Growing peace, remembrance and community out of disaster

The Rotary Peace, Remembrance, Community and Forest Park was born out of a major disaster – the 2011 earthquakes, which devasted large tracts of land and displaced large parts of the Christchurch population.

This area is known as the Dallington Loop and has the Avon River running alongside it. The City Council designated this area to be known as the green spine site due to its ecological significance.

As part of the 2021 Rotary centenary celebrations in New Zealand, the Rotary Club of Wellington applied to Te Uru Rakau for funding to support the aims of this centenary project and was successful in gaining funding to plant 220,000 native plants over two seasons.

The Rotary Peace, Remembrance and Community Forest Trust was set up to administer the grant. The Trust funds up to 45 per cent of the cost, and Conservation Volunteers NZ, along with the Trust, act as project managers.

The Trust is currently funding 12 project sites from North Auckland to Otago, involving the 220,000 plants; the Dallington landing site in the green spine being the flagship site for the Trust, with its significance to the social, cultural and ecological fabric of Christchurch. It epitomises what the Trust is all about – peace, remembrance and community. Something Christchurch certainly identifies with after experiencing the devastation of the 2011 earthquakes and 2019 mosque shootings.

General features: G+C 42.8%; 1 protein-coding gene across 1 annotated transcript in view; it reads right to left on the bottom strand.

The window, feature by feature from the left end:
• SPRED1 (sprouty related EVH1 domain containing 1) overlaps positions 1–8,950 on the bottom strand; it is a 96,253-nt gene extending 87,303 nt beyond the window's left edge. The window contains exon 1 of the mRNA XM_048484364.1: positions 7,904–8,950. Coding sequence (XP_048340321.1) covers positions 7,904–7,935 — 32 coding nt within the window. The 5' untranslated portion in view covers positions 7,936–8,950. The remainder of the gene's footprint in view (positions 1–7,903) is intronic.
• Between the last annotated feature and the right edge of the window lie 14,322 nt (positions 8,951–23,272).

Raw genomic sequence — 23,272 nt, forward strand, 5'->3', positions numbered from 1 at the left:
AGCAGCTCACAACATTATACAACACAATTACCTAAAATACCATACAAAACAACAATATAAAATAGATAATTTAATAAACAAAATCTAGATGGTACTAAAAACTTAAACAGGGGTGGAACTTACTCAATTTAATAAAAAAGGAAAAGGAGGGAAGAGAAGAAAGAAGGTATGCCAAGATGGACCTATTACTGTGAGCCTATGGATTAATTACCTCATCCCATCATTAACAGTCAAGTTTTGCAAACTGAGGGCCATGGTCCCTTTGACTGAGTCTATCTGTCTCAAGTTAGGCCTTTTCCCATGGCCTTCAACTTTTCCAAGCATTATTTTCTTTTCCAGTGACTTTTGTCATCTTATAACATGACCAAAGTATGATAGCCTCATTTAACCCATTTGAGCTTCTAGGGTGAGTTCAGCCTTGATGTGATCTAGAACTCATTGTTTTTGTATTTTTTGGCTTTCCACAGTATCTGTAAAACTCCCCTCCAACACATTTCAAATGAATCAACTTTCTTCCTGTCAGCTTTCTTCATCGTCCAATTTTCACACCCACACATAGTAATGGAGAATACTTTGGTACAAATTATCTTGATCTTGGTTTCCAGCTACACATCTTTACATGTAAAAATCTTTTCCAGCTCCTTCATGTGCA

The Trust is supporting the planting of 42,000 trees on this site.

On August 7, 2021, many Rotary clubs joined District Governor Nick Courtney, Conservation Volunteers NZ, and people from the local community to plant 2,500 trees in 90 minutes! This planting has now been tripled with subsequent community planting days.

PDG Liz Courtney said the benefits of this project are huge.

“Rotary has been given visibility in the local community and on social media,” Liz said.

“By working alongside Conservation Volunteers NZ, it has also given Rotary other small projects, for example a recent beach clean-up, the Papanui Bush renewal, and highlighted other planting opportunities we can work on together in Christchurch.

“It has shown the public that Rotary is not just made up of men, but women and families all keen to work together. This project is leaving a Rotary legacy in Christchurch, one the whole community can enjoy, and our Rotary name is on all the signage.

“It is also the basis for a cause based Rotary group to emerge, which especially interests younger and more energetic Rotarians as well as an emerging group of Rotaractors in the city. It also gives working members the opportunity to volunteer on a project over a weekend which at times is missing in our club calendars. It keeps them engaged.

“As RI President Shekar Mehta said, offering new club models is the way of the future.”